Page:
Corey Brettschneider directs our attention to the Establishment Clause and suggests that while my account of the founders’ jurisdictional approach supports “weak” free exercise protections, it supports “expansive” separationism. I would use “limited,” not “weak,” to describe the jurisdictional approach to free exercise because, as I have just discussed, it offers categorical protection for a narrow (and exceedingly important) realm of activity. And I don’t think the inalienable natural right approach necessarily entails the Establishment Clause implications that Professor Brettschneider deduces.
Professor Brettschneider reasons that limits on secular authority in matters of worship provide government an expansive authority over secular matters. As a matter of constitutional logic, the conclusion he draws does not follow. To say that government may not regulate religious exercises does not affirmatively grant it jurisdiction over any other area of political life. Professor Brettschneider’s position assumes that whatever power is not explicitly withheld from government is possessed by government, but that is not the founders’ understanding. They held, following classical liberal social compact theory, that the state possesses only the authority given to it—what is not given is withheld. That jurisdiction over religious exercises as such is not granted says nothing about what is granted.
I agree with Professor Brettschneider, however, that an inalienable natural rights approach would have implications for issues typically litigated under the Establishment Clause. The state could neither proscribe nor prescribe religious exercises. It would certainly lack authority to punish an individual for not exercising a religion—e.g. a school child for refusing to participate in prayer or Bible readings at the beginning of the public school day—and it might lack authority to direct such events. James Madison hesitated to proclaim official days of prayer when he was president on account of his belief that doing so exercised an authority not given to government. If the state lacks authority over religious worship, he reasoned, it should not formally request citizens to pray, even if such prayers were offered voluntarily. Madison also believed religious tests for office—and would argue, I believe, that religious tests for immigration—violate natural rights constitutional principles for the same reason. Not all the founders’ agreed, of course. I have tried to explain elsewhere that while the founders generally agreed to natural rights principles, they disagreed about the application of those principles in particular areas of policy. Professor Thomas helpfully reminds us that we cannot and should not ignore history if we want to understand constitutional development. I would add that if we want to apply natural rights principles to contemporary constitutional questions, we have to think through those principles ourselves. We cannot simply follow the founders’ practices (or expected applications), in no small part because the founders disagreed among themselves and adopted different and contradictory practices.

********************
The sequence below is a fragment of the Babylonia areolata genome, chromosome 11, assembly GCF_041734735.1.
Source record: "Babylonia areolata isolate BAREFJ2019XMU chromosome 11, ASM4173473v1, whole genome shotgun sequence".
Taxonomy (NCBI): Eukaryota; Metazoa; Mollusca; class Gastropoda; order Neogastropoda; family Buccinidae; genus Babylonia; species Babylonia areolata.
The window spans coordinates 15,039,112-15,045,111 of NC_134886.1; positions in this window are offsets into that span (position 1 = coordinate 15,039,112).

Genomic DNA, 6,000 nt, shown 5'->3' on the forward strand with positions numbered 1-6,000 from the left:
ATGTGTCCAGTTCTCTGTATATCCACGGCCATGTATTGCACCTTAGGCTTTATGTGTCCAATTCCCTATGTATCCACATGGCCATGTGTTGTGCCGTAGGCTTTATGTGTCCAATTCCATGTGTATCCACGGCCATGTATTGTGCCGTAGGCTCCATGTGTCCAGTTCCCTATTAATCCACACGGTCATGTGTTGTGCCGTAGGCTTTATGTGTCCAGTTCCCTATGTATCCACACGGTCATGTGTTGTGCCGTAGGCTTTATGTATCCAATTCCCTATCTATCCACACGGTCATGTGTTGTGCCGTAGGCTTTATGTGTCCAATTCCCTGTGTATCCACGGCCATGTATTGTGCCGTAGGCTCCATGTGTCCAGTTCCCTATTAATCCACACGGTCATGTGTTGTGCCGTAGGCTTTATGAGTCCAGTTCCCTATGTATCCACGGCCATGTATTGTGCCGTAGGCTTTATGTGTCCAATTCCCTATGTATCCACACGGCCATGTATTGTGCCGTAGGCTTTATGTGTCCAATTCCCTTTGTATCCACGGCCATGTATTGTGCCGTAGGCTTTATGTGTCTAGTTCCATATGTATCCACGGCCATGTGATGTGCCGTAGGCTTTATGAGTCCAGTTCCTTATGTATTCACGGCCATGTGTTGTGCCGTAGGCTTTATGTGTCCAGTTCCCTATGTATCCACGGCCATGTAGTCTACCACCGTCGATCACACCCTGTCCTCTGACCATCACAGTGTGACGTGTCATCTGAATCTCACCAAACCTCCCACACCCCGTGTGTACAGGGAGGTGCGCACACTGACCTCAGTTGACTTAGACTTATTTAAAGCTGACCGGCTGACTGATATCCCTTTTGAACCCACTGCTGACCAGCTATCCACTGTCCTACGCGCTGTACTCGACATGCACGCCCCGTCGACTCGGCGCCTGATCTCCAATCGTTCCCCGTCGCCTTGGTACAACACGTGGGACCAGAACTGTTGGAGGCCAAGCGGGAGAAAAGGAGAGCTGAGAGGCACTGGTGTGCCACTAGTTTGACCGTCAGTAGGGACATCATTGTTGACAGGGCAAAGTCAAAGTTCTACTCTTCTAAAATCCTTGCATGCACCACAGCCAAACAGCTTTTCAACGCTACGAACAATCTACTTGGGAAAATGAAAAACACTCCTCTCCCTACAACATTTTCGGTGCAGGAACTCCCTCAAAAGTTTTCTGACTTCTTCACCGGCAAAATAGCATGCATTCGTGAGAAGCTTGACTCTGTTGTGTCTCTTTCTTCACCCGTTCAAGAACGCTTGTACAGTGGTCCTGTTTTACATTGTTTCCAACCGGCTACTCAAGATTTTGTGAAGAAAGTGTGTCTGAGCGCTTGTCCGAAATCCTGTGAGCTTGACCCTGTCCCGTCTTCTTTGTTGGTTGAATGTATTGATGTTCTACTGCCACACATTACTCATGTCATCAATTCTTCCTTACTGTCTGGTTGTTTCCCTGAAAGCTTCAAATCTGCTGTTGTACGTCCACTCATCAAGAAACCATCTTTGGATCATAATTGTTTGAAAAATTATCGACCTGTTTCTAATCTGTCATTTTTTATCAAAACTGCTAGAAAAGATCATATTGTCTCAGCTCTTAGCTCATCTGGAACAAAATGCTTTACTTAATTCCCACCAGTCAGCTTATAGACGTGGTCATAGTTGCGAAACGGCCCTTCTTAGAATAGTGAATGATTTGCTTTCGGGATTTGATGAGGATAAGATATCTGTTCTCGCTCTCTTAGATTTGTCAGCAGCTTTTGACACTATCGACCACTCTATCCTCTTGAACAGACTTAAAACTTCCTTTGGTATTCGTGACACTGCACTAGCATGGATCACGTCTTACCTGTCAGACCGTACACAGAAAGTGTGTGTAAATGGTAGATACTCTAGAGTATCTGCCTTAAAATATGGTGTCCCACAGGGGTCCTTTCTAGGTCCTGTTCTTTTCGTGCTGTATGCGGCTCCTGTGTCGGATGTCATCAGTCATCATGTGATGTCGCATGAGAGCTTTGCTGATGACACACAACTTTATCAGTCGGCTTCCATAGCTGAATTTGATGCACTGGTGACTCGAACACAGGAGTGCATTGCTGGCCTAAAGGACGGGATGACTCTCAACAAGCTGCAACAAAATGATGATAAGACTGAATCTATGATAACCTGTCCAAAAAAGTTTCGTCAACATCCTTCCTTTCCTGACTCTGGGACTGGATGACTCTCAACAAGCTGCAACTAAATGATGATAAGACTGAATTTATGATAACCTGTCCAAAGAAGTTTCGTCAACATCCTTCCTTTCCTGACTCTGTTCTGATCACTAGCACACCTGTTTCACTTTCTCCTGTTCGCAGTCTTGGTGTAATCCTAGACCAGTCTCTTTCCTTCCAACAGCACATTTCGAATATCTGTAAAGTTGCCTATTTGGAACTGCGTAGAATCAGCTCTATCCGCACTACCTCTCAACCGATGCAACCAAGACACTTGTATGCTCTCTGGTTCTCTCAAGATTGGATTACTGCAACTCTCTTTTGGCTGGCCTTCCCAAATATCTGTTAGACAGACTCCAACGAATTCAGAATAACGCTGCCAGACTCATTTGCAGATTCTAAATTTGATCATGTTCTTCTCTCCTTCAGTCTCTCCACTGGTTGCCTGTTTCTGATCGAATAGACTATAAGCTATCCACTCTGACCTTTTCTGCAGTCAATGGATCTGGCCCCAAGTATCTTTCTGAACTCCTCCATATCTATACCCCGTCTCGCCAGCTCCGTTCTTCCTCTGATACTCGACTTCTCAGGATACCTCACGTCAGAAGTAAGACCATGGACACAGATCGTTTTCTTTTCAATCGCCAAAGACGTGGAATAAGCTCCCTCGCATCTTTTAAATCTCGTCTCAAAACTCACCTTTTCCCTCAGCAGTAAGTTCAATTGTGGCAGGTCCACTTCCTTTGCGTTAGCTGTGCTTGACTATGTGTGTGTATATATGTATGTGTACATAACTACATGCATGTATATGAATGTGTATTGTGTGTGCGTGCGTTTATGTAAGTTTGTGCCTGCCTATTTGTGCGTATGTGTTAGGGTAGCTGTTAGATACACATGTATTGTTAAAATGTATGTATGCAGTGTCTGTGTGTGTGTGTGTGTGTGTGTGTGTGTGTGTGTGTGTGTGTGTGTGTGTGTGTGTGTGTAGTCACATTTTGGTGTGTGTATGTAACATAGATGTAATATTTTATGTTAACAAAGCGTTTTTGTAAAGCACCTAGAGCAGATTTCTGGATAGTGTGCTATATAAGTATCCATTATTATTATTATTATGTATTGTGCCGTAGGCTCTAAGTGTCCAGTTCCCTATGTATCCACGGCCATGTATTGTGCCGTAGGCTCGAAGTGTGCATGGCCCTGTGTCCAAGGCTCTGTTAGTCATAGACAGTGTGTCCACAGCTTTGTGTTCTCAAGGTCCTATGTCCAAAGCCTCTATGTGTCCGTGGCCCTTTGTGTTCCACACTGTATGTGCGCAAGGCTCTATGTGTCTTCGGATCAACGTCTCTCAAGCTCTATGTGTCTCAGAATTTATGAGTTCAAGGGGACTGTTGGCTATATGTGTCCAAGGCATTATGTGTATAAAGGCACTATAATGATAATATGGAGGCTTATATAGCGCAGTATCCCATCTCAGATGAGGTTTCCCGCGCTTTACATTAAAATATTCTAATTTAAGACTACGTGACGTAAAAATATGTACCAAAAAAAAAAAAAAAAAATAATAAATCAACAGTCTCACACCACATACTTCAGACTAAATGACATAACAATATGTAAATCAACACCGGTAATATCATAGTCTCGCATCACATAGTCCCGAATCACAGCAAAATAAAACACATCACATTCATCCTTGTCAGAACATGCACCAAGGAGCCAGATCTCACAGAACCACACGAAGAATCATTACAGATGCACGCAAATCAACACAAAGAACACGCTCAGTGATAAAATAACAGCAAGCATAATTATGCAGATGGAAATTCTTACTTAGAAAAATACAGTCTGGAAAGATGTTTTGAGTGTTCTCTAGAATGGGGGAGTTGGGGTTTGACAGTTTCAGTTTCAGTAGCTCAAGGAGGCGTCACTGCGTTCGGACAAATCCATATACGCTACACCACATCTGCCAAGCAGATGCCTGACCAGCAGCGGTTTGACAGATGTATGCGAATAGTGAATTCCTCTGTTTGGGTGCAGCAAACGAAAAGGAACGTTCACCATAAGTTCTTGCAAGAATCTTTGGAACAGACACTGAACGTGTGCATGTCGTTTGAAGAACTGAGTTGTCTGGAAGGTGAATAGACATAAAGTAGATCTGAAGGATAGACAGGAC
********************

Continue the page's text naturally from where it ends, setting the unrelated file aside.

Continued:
Professor Brettschneider and Professor Rakove also suggest the jurisdictional approach might require the state to prevent “third-party harms” if the second party (e.g. Hobby Lobby) acts for religious reasons. I don’t think that follows. The state’s lack of jurisdiction over religious exercises does not require it to mandate that non-governmental actors refrain from exercising their religion or acting in ways consistent with their religious convictions. I do not see any necessary implications for “third-party” harms, one way or the other.
I’ve left Matthew Franck’s questions for last in part because they are so difficult to answer. Let me address his two most challenging ones: whether justice demands that the right of religious liberty protect different individuals differently, and whether “inalienability” is as precise a concept as I have presented.